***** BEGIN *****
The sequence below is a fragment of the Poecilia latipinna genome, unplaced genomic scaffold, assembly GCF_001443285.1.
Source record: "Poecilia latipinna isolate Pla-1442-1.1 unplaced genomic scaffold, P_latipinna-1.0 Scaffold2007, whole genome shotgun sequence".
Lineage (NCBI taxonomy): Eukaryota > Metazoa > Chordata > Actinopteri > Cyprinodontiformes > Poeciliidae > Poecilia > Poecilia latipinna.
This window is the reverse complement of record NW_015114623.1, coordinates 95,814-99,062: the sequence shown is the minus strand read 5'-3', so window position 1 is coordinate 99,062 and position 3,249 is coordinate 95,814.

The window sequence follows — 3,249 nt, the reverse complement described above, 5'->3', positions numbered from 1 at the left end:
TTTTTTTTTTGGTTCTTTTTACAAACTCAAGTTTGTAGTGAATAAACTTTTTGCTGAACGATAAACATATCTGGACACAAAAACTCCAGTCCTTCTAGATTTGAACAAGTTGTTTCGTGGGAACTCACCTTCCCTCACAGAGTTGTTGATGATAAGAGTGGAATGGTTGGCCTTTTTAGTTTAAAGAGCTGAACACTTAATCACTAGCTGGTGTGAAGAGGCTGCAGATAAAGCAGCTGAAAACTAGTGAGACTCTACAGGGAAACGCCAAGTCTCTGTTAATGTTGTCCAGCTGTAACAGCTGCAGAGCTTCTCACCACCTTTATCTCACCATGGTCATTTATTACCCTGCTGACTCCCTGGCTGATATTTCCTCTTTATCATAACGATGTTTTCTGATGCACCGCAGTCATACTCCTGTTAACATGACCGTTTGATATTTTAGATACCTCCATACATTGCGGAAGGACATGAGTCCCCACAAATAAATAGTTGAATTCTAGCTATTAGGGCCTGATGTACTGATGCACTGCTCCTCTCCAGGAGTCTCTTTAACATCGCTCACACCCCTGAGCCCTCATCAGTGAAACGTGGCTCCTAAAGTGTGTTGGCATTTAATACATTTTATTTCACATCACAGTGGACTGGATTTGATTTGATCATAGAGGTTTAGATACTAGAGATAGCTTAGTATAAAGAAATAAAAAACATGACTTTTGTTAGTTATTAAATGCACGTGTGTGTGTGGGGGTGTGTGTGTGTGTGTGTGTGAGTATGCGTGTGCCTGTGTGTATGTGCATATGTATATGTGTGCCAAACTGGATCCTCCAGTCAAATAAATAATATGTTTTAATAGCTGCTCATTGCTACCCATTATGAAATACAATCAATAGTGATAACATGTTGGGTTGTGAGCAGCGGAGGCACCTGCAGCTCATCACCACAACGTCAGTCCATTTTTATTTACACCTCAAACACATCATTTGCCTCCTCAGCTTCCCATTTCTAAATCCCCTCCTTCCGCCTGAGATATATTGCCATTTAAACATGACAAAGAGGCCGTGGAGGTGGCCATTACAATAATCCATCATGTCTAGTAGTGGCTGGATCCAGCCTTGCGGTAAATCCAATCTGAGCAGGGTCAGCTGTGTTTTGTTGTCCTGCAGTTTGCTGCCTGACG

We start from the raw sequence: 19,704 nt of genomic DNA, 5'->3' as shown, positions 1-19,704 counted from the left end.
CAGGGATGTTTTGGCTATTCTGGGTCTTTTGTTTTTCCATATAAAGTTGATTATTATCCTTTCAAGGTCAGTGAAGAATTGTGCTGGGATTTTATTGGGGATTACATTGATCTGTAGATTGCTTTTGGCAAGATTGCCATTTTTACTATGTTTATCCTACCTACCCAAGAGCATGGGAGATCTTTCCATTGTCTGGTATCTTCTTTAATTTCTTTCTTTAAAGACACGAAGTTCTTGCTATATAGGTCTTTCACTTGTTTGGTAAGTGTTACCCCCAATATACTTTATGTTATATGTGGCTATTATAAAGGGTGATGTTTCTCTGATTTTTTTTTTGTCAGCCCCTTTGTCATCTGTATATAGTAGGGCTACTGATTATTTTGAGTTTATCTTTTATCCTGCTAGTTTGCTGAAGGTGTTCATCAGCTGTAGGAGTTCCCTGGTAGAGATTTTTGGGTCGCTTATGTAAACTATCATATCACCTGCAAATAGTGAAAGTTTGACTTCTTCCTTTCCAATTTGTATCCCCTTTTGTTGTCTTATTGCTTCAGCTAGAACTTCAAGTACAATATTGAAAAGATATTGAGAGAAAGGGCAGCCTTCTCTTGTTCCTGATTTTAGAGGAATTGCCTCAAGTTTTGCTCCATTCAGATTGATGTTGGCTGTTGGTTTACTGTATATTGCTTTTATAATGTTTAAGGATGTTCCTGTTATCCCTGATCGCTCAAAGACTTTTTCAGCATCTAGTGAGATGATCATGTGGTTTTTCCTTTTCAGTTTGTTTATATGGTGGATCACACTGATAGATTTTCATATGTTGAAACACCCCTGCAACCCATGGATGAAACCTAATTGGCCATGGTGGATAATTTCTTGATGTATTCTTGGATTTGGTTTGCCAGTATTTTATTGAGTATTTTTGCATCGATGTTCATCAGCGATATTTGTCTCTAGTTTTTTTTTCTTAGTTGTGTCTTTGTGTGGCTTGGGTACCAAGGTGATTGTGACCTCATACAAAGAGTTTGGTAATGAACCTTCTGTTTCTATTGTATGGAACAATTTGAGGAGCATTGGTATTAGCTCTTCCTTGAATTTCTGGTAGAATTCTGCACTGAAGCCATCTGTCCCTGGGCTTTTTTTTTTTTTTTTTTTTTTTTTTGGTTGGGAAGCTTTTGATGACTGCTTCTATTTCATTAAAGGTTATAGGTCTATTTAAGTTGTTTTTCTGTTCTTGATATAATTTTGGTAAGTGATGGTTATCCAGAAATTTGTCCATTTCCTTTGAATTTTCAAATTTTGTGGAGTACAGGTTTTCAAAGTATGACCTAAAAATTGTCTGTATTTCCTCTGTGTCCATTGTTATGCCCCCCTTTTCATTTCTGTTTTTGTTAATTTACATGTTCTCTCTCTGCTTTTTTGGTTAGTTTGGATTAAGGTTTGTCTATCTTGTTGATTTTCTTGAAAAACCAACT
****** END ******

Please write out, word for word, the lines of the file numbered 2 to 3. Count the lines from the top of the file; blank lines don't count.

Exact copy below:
Source record: "Poecilia latipinna isolate Pla-1442-1.1 unplaced genomic scaffold, P_latipinna-1.0 Scaffold2007, whole genome shotgun sequence".
Lineage (NCBI taxonomy): Eukaryota > Metazoa > Chordata > Actinopteri > Cyprinodontiformes > Poeciliidae > Poecilia > Poecilia latipinna.